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03/20/2013

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John D

I think you are absolutely correct. Given a choice between 'exciting' GDP growth hopium or 'depressing' environmental news, people want the former. I believe even folks that don't have the intellectual understanding that perpetual growth can't go on forever on a finite earth have a queasy sense that something wrong is going on. They may not grasp all of it, but they sense they're screwed and tune out the bad news.

Ben

envi issues dont seem to directly impact pers life as econ issues (inflation, food price, insane monetary policy). i myself guilty of recently putting evi issues on the backburner

Mike Roberts

Posting that John Denver song reminds me that he also sang a Tom Paxton song, "Whose Garden Was This", a song that always brings a lump to my throat about what the future holds for us.

Jim

NYT probably shut it down because it wasn't getting enough clicks/ad revenue, too. But both that and the over-riding concern about growth boil down to the same thing - money, and the selfishness and willful blindness that the pursuit of money enhances.

Reminds me of:
http://quoteinvestigator.com/2011/10/20/last-tree-cut/

"Canada, the most affluent of countries, operates on a depletion economy which leaves destruction in its wake. Your people are driven by a terrible sense of deficiency. When the last tree is cut, the last fish is caught, and the last river is polluted; when to breathe the air is sickening, you will realize, too late, that wealth is not in bank accounts and that you can’t eat money."

Diogenes

full-speed ahead...

They're having a state sponsored Earth Day poster contest for elementary school kids in Utah.

The theme... "Where Would WE Be Without Oil, Gas, & Mining?"

http://www.sltrib.com/sltrib/news/56024796-78/contest-petroleum-poster-oil.html.csp

"Bump, bump...down the funny stairs."
Gnossos Pappadopoulis

adam

I just recently got into a bit of an argument on another site after someone attempted to whitewash the industrial pollution on the Cuyahoga that led to it catching on fire. It's literallly come to that - people spread lies about history in order to slander the environmental movement and whitewash industrial pollution.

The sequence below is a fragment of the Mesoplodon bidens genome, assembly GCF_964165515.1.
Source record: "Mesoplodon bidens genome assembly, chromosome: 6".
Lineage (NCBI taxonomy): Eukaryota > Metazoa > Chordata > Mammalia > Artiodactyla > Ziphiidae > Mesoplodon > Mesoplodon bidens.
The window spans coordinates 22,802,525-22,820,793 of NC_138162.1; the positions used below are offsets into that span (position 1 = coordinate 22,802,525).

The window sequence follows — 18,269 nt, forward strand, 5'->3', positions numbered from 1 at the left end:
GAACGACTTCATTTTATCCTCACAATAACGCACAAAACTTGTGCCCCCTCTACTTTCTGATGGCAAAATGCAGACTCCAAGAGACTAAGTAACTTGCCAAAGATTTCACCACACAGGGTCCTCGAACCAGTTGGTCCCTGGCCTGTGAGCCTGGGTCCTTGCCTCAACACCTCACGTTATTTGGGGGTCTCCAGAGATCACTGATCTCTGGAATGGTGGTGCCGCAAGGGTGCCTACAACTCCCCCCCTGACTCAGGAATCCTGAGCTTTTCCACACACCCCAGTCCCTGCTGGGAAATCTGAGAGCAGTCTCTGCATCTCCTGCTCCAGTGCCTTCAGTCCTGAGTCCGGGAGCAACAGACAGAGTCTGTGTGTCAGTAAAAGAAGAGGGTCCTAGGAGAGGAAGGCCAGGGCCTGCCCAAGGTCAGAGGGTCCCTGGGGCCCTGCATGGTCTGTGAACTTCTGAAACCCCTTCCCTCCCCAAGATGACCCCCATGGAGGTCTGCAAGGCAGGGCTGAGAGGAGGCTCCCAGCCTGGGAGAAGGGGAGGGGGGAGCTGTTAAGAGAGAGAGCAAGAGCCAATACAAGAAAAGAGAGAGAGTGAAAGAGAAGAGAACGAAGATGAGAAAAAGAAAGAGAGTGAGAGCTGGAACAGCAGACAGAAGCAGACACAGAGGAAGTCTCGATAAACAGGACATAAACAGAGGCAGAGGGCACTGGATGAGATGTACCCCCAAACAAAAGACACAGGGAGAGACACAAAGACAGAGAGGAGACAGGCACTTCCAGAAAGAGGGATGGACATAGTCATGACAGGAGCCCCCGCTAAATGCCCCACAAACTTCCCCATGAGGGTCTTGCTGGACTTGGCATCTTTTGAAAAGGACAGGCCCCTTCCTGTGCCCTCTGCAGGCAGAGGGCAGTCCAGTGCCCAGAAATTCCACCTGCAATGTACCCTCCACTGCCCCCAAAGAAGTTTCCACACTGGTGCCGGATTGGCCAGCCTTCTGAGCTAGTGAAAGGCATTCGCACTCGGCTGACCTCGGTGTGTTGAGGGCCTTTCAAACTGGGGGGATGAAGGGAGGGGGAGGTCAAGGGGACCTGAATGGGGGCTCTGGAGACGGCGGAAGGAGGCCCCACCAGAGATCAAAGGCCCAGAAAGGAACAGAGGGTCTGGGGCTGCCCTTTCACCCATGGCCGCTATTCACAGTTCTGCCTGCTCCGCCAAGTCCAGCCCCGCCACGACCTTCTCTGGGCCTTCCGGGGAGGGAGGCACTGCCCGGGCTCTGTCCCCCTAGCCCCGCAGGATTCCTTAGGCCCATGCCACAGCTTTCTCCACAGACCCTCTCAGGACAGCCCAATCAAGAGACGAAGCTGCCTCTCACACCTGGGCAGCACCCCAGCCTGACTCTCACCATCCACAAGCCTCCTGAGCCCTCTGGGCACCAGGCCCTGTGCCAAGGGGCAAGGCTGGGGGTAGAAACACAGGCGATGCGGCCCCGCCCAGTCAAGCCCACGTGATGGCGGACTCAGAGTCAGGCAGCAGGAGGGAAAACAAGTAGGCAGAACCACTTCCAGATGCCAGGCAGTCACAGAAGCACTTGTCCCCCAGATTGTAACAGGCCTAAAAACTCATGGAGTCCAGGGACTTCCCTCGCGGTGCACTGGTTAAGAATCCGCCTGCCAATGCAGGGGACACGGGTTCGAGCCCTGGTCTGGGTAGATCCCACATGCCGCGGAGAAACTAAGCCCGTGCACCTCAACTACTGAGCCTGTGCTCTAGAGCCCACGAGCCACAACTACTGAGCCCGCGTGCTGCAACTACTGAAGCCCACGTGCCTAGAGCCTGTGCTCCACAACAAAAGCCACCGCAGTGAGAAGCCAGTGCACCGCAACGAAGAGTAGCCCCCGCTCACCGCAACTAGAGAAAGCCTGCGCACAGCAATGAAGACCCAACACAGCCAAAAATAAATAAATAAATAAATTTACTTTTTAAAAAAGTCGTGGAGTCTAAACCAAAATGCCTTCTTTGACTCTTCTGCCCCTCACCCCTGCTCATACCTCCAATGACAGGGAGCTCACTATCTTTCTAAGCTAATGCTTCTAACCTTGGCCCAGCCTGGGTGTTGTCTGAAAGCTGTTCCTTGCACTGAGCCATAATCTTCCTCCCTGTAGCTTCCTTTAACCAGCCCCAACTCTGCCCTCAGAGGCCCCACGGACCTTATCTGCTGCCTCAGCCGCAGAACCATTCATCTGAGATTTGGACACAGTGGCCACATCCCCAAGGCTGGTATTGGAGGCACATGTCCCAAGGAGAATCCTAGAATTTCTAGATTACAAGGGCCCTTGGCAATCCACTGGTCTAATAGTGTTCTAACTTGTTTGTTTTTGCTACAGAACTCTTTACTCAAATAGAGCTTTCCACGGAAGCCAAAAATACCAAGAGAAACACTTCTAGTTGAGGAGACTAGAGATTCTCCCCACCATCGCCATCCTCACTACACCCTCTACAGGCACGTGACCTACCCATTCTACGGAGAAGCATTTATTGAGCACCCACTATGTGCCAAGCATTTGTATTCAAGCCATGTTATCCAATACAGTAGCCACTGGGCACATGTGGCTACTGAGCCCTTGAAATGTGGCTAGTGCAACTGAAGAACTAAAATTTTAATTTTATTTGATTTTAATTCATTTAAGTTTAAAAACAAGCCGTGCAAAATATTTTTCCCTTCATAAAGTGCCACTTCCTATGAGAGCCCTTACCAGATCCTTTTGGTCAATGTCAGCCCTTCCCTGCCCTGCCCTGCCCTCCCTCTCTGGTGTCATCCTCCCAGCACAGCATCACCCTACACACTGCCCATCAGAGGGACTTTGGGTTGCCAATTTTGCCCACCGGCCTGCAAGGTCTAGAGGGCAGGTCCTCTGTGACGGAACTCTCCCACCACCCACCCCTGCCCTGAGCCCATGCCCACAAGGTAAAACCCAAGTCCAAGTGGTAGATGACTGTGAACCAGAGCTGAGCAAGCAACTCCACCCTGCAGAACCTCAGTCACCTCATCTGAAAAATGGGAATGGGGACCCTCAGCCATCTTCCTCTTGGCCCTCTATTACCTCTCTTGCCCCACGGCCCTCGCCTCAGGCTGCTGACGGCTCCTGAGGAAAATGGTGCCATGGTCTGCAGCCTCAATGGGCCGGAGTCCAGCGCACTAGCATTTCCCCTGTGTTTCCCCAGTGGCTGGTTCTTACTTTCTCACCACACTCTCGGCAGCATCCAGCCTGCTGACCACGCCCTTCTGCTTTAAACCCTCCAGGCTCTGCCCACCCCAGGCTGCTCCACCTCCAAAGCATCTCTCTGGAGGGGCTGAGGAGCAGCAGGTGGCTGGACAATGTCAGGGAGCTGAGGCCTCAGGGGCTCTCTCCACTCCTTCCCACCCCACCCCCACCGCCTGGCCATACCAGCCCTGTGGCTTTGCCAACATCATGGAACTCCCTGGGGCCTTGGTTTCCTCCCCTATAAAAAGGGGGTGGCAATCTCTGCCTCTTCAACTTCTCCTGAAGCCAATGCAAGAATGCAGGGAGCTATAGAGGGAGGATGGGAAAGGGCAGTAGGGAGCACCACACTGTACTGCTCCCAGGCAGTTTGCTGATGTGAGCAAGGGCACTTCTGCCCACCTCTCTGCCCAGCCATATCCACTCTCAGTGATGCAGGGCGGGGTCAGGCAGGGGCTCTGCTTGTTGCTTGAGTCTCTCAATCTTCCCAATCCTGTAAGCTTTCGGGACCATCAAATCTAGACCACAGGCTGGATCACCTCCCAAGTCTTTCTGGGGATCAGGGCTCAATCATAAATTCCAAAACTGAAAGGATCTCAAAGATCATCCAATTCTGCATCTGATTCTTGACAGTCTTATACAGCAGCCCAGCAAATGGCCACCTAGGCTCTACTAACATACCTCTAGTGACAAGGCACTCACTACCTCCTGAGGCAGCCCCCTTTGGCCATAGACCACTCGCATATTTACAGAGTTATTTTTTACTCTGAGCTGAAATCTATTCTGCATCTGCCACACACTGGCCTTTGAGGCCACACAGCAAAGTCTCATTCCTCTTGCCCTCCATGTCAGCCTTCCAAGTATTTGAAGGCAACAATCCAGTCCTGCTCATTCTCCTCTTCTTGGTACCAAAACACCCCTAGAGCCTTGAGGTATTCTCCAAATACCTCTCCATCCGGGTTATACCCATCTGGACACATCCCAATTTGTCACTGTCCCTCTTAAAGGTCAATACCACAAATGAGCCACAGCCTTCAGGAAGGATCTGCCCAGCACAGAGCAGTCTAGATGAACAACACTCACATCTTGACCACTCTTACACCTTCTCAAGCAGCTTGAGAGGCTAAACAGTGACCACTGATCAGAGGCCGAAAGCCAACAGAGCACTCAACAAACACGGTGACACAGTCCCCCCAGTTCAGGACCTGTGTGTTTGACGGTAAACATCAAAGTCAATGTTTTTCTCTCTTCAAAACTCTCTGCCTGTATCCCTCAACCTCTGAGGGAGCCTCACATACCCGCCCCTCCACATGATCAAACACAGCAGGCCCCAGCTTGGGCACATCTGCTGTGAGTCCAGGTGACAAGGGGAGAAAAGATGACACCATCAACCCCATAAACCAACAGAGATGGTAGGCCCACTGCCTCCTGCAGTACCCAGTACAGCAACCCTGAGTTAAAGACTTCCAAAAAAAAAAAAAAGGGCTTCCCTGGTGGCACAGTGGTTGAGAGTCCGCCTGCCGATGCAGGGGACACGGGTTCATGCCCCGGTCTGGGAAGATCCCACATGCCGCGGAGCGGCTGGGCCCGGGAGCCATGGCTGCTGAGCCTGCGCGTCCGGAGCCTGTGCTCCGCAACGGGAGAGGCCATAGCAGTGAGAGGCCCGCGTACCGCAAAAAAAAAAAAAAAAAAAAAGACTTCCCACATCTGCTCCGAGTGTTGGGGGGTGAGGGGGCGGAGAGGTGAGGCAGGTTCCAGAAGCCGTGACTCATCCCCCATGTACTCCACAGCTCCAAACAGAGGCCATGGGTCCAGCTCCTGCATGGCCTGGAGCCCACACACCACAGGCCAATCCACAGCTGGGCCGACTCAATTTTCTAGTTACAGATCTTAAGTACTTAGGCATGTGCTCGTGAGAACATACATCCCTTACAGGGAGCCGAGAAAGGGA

I called him out on it and somebody else came along to say I should "walk back" my statement.

So, now pointing out lies is offensive but spreading them is admirable. Admittedly, this site is biased (being a car site), but this is probably one of the worst examples of it I've seen. The environmental movement has been a target for a long time, but the level of rhetoric has changed.

The NYTimes closing its green blog is just a sign that even the establishment left has decided it's not even worth paying lip service to environmentalism. I can't say I'm surprised, but I am disappointed.

Environmentalism has been dying for years now, partly due to "greenwashing", partly due to economic issues, and partly due to the movement itself becoming out of touch and focusing too much on big but serious issues like global warming to the detriment of local-level and more visible protection of habitat and species. I think most big environmental organizations also lack the resolve and willingness to stand firm that the extremists on the other side have, and have compromised until there is nothing left.

Diogenes

@Mike Roberts

Thanks for the reminder - check this out...

http://www.youtube.com/watch?v=8U5JKBl7VlQ

Makati1

I can relate. In the 60s I lived in a small town in SE Idaho and hiked into the Teton Mountains one weekend by myself. I enjoyed the wonders of nature, slept under a rock overhang some 20 feet above the forest floor (there were grizzles and other less than friendly animal neighbors then.) and woke up to the sound, yes, the SOUND of huge snowflakes hitting the ground (I bet you cannot even imagine that kind of quiet. ^_^) and the sight of a mule deer and her fawn about 50 feet away.

Fast forward to the 70's and that same area is now a ski and summer resort with the sound of snow mobiles, and people, 24/7/365. What wildlife? Oh, you mean the rowdies at the bar. So sad. My grand kids will never see the world as I did.

Clyde

Makati, have you read 'My side of the Mountain' by Jean George?
Read it to your grandchildren. They'll love it and you'll cry.

Alexander Ač

Ok, but luckily Paul Gilding still writes and we are "just in time" (for energy transition and having (enough) stable climate):

http://www.resilience.org/stories/2013-03-20/victory-at-hand-for-the-climate-movement

Well, planet stupid never dies, or who knows...

Alex

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